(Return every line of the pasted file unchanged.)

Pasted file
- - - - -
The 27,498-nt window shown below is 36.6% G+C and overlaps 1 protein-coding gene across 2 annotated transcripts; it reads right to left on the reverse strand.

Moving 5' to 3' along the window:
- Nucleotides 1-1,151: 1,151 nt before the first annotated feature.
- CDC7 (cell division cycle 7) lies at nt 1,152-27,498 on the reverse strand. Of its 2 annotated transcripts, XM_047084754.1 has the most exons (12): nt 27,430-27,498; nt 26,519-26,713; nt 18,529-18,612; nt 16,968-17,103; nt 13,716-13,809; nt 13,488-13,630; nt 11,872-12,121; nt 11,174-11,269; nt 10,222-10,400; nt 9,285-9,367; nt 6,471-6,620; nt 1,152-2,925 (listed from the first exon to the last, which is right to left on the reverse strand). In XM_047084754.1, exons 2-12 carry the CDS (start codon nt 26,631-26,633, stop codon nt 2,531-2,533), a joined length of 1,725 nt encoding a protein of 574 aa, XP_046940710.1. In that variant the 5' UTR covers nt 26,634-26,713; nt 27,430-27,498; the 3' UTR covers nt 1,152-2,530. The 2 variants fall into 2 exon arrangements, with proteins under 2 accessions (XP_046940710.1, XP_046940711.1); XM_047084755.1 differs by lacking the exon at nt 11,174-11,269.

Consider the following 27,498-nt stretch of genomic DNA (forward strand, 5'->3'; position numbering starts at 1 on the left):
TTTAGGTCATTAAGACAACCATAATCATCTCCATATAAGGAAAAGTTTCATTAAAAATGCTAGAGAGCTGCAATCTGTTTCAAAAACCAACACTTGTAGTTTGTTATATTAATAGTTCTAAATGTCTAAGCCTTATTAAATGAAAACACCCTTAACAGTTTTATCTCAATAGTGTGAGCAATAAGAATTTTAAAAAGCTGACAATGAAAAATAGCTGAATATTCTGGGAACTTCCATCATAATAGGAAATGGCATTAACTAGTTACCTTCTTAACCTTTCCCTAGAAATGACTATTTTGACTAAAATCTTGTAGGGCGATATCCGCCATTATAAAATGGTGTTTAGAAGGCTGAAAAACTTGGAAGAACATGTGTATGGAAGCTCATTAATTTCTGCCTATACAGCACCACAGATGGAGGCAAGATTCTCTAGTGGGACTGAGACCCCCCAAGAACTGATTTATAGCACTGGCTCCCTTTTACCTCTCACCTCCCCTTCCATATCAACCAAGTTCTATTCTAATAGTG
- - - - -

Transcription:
The 27,498-nt window shown below is 36.6% G+C and overlaps 1 protein-coding gene across 2 annotated transcripts; it reads right to left on the reverse strand.

Moving 5' to 3' along the window:
- Nucleotides 1-1,151: 1,151 nt before the first annotated feature.
- CDC7 (cell division cycle 7) lies at nt 1,152-27,498 on the reverse strand. Of its 2 annotated transcripts, XM_047084754.1 has the most exons (12): nt 27,430-27,498; nt 26,519-26,713; nt 18,529-18,612; nt 16,968-17,103; nt 13,716-13,809; nt 13,488-13,630; nt 11,872-12,121; nt 11,174-11,269; nt 10,222-10,400; nt 9,285-9,367; nt 6,471-6,620; nt 1,152-2,925 (listed from the first exon to the last, which is right to left on the reverse strand). In XM_047084754.1, exons 2-12 carry the CDS (start codon nt 26,631-26,633, stop codon nt 2,531-2,533), a joined length of 1,725 nt encoding a protein of 574 aa, XP_046940710.1. In that variant the 5' UTR covers nt 26,634-26,713; nt 27,430-27,498; the 3' UTR covers nt 1,152-2,530. The 2 variants fall into 2 exon arrangements, with proteins under 2 accessions (XP_046940710.1, XP_046940711.1); XM_047084755.1 differs by lacking the exon at nt 11,174-11,269.

Consider the following 27,498-nt stretch of genomic DNA (forward strand, 5'->3'; position numbering starts at 1 on the left):
TTTAGGTCATTAAGACAACCATAATCATCTCCATATAAGGAAAAGTTTCATTAAAAATGCTAGAGAGCTGCAATCTGTTTCAAAAACCAACACTTGTAGTTTGTTATATTAATAGTTCTAAATGTCTAAGCCTTATTAAATGAAAACACCCTTAACAGTTTTATCTCAATAGTGTGAGCAATAAGAATTTTAAAAAGCTGACAATGAAAAATAGCTGAATATTCTGGGAACTTCCATCATAATAGGAAATGGCATTAACTAGTTACCTTCTTAACCTTTCCCTAGAAATGACTATTTTGACTAAAATCTTGTAGGGCGATATCCGCCATTATAAAATGGTGTTTAGAAGGCTGAAAAACTTGGAAGAACATGTGTATGGAAGCTCATTAATTTCTGCCTATACAGCACCACAGATGGAGGCAAGATTCTCTAGTGGGACTGAGACCCCCCAAGAACTGATTTATAGCACTGGCTCCCTTTTACCTCTCACCTCCCCTTCCATATCAACCAAGTTCTATTCTAATAGTG